Review by Martin Morse Wooster:
WARNING: THIS REVIEW HAS MANY SPOILERS BECAUSE YOU SHOULDN’T SEE THIS FILM. REALLY, YOU SHOULDN’T!
Space Jam: A New Legacy is a fun-free synthetic entertainment substitute. Its many writers (six are credited) created a screenplay from artificial sweeteners, high fructose corn syrup, and gas.
The idea is that LeBron James is taking a meeting with some bigwig at Warner Brothers. James and his kid are mad at each other because he wants the kid to go to basketball camp and he wants to go to coding camp.
So after the meeting, the kid runs away, gets in the elevator and ends up really really deep in the WB basement, which is full of computers. He takes a wrong turn, and he and LeBron are in the “serververse” which is run by Al G. Rhythm, played by Don Cheadle.
Rhythm makes a deal. If James assembles a team of the Looney Tunes characters to play a basketball game against Rhythm’s characters and he wins, he and his son are free. If they lose, they’re trapped in cyberspace forever.
Now the first question is: why does this have to be a basketball game? They’re in cyberspace. They could play anything—space croquet, space canasta. But of course if they don’t play basketball, they couldn’t call the movie Space Jam!
So James, using the handwaving drive, ends up in “Tune World” as a cartoon. He finds Bugs Bunny, and they bring back the old gang. And here is where the problems start.
You may recall late last year the WB announced that Pepe Le Pew would be retired as a character because all he did was hit on women but Speedy Gonzales would be retained because Mexican-Americans liked his courage and determination.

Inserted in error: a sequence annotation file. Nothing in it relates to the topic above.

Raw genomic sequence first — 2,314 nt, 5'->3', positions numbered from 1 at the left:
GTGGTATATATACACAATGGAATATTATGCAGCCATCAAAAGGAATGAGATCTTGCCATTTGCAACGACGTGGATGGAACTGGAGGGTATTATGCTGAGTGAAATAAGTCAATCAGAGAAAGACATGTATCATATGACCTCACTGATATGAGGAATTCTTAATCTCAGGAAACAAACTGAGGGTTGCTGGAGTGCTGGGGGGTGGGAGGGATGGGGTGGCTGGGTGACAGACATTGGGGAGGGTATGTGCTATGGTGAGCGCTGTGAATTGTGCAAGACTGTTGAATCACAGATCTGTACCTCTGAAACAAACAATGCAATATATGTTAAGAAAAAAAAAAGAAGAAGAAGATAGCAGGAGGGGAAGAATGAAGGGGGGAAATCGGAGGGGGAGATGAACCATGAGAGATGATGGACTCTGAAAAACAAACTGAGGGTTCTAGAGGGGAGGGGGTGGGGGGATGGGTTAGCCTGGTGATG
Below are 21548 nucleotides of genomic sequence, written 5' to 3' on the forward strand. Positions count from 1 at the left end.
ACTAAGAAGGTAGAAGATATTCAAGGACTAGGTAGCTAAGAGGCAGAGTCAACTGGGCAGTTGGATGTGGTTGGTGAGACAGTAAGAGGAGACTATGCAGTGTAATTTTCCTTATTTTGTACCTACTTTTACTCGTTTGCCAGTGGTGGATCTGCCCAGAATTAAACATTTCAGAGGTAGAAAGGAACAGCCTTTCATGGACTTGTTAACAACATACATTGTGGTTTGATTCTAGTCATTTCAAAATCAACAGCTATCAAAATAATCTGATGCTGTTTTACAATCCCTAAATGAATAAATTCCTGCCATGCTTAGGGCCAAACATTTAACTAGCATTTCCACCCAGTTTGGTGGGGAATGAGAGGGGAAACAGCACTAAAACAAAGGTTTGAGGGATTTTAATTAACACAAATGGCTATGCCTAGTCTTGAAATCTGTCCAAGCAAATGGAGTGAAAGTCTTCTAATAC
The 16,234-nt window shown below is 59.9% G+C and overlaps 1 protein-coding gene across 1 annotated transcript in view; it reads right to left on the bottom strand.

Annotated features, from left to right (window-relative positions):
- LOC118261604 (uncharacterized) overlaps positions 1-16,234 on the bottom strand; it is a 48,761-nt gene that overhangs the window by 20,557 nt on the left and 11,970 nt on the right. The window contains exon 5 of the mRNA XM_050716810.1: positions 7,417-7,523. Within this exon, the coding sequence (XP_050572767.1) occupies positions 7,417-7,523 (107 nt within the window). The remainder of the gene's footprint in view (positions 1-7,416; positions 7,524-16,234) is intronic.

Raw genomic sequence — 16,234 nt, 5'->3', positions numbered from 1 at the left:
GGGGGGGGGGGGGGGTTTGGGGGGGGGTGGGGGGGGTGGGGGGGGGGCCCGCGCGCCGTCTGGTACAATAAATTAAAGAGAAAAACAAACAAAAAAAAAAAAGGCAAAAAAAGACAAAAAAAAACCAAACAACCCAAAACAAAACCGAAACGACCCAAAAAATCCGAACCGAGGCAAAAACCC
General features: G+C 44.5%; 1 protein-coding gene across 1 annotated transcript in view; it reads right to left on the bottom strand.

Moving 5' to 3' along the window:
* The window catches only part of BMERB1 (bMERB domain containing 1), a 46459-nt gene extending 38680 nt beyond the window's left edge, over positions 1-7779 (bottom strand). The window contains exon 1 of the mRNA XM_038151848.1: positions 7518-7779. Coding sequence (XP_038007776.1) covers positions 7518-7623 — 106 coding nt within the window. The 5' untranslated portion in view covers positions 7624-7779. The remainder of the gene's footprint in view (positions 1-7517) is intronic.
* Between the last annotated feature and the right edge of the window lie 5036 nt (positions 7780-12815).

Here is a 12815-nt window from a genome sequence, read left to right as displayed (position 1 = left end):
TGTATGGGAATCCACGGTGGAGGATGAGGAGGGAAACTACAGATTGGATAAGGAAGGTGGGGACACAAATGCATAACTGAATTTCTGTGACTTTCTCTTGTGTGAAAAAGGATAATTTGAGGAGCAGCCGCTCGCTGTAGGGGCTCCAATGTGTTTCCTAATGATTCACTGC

Well, Speedy Gonzales is in this movie. Like Yosemite Sam, the Tasmanian Devil, Foghorn Leghorn, Marvin the Martian, and other minor characters, he has about two lines. The only WB cartoon characters with substantial time are Bugs Bunny, Daffy Duck, and Lola Bunny (introduced in the 1996 Space Jam).
And because apparently all WB intellectual property is in the same universe, Wonder Woman is in this movie (voiced by Rosario Dawson). There is also one reference to Casablanca and one Harry Potter joke. Oh, and apparently the audience is full of WB characters, but the only one I recognized was The Mask.
But what the Space Jam cast doesn’t have are Mel Blanc, Chuck Jones, Fritz Freleng, or any of the original creators. They can get voice actors who sound exactly like Mel Blanc, but all they are are synthetic fun-free shadows of the great originals.
And when they don’t just copy the past, the college of screenwriters makes wrong turns. Remember Granny, the valued senior citizen who owns Tweety? Well, here Granny swigs martinis and talks trash. (I hope you don’t find this transgressive.)
So the game begins and we swiftly learn that this isn’t an ordinary basketball game. The monsters who make up the “Goon Squad” can get several hundred points on a shot for—well, this isn’t really explained. But the movie ends the way you think it does.
I should explain the film’s one good joke. At halftime, Coach Daffy Duck announces that he’s found Michael Jordan! The cartoon characters are excited until they learn that Daffy has found Michael B. Jordan who I hope was paid handsomely for his cameo.
As an actor, LeBron James is OK, and is 10,000 times better than Shaquille O’Neal. He’s not the problem. The problem is that Space Jam is a bad idea that spent too long in development hell and was probably rewritten far too many times. I can’t imagine anyone who would find Space Jam: A New Legacy worth his or her time or money.
 Sarah Silverman, who phones it in, plays the bigwig’s personal assistant.
 I always liked Foghorn Leghorn because this character is the one surviving legacy of the great radio comedian Fred Allen, who created a character called “Senator Claghorn” that the Warner Brothers cartoonists turned into Foghorn Leghorn.
 Trekkers should know that Sonequa Martin-Green plays James’s wife. She is competent and not a reason to see this movie.